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Clorox + Wal-Mart = deeelight

The latest green partnership

Dave posted earlier about the new green cleaning line from Clorox and his combined reaction of happy feelings and "how will greens spin this into suckage." But wait, it gets better: Wal-Mart is investing big time in the Clorox product line. Check this quote from a Wal-Mart press release: "Wal-Mart's support of Green Works has significantly influenced the scale of our launch," said Ed Huber, vice president of sales, Wal-Mart team at Clorox. "Along with their size and scale, their commitment to sustainability is enabling us to take natural cleaning to the mainstream at a global level." Is there anybody …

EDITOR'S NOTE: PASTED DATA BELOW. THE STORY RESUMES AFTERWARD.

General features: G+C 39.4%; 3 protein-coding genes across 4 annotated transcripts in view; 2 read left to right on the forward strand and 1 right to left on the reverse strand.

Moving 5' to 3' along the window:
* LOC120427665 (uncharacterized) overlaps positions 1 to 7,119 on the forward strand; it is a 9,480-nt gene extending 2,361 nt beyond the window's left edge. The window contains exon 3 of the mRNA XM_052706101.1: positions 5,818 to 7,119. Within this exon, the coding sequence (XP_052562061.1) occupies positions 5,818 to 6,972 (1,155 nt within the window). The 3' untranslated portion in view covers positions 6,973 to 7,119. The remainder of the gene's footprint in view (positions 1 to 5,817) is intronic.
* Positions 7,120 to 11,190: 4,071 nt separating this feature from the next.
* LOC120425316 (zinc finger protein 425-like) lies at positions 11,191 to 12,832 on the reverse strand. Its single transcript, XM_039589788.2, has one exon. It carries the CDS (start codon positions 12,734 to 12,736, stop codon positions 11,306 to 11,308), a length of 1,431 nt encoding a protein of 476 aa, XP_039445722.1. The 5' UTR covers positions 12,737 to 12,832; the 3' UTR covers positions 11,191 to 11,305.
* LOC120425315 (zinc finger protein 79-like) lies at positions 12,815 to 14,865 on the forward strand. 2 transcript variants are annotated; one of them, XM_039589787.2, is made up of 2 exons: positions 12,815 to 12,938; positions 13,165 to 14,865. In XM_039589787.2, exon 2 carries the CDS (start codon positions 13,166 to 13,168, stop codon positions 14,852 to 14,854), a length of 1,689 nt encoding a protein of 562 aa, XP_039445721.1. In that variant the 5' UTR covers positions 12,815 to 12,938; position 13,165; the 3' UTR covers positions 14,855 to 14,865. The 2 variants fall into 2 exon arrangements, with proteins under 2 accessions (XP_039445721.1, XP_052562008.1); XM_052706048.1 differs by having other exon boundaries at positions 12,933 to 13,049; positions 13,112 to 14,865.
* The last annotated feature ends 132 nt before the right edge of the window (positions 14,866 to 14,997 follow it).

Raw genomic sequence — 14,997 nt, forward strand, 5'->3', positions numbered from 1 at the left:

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Green Clorox

Bleach company discovers its green gene

Joel Makower has a characteristically thorough and thoughtful look at Clorox's launch of their new "Green Works" line of cleaning products, in which he was peripherally involved (does the guy sleep?). I'll admit, when I read these things, I feel positive and hopeful, and then I think, hm, how will some enviro manage to spin this as a hopelessly cynical greenwashing ploy from The Man? Sometimes I can predict in advance, sometimes I can't, but it's inevitable. Sigh. Anyway, here's the uplifting conclusion: But there's a potentially bigger story here. Clorox -- a 95-year-old, relatively stodgy company -- seems to …